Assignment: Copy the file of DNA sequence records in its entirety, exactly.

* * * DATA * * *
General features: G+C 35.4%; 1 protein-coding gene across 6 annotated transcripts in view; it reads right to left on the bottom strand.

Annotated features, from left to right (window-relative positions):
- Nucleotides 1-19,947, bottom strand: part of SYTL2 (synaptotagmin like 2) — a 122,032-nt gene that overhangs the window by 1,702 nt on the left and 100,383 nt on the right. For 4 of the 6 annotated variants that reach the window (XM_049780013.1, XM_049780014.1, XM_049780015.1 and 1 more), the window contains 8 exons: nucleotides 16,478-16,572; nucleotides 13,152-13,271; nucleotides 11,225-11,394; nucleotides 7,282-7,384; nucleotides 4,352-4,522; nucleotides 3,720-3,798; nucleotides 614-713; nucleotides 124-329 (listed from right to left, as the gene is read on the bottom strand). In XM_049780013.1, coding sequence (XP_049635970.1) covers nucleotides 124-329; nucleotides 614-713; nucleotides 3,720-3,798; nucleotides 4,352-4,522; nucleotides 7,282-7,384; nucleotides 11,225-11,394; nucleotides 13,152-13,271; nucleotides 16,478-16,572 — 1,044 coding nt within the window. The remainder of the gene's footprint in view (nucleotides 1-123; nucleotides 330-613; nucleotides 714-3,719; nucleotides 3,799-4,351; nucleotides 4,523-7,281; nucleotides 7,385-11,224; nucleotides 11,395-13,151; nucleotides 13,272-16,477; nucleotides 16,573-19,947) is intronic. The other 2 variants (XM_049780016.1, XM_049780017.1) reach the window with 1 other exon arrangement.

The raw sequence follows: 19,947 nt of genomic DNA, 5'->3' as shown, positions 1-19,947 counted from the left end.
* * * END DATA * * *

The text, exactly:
General features: G+C 35.4%; 1 protein-coding gene across 6 annotated transcripts in view; it reads right to left on the bottom strand.

Annotated features, from left to right (window-relative positions):
- Nucleotides 1-19,947, bottom strand: part of SYTL2 (synaptotagmin like 2) — a 122,032-nt gene that overhangs the window by 1,702 nt on the left and 100,383 nt on the right. For 4 of the 6 annotated variants that reach the window (XM_049780013.1, XM_049780014.1, XM_049780015.1 and 1 more), the window contains 8 exons: nucleotides 16,478-16,572; nucleotides 13,152-13,271; nucleotides 11,225-11,394; nucleotides 7,282-7,384; nucleotides 4,352-4,522; nucleotides 3,720-3,798; nucleotides 614-713; nucleotides 124-329 (listed from right to left, as the gene is read on the bottom strand). In XM_049780013.1, coding sequence (XP_049635970.1) covers nucleotides 124-329; nucleotides 614-713; nucleotides 3,720-3,798; nucleotides 4,352-4,522; nucleotides 7,282-7,384; nucleotides 11,225-11,394; nucleotides 13,152-13,271; nucleotides 16,478-16,572 — 1,044 coding nt within the window. The remainder of the gene's footprint in view (nucleotides 1-123; nucleotides 330-613; nucleotides 714-3,719; nucleotides 3,799-4,351; nucleotides 4,523-7,281; nucleotides 7,385-11,224; nucleotides 11,395-13,151; nucleotides 13,272-16,477; nucleotides 16,573-19,947) is intronic. The other 2 variants (XM_049780016.1, XM_049780017.1) reach the window with 1 other exon arrangement.

The raw sequence follows: 19,947 nt of genomic DNA, 5'->3' as shown, positions 1-19,947 counted from the left end.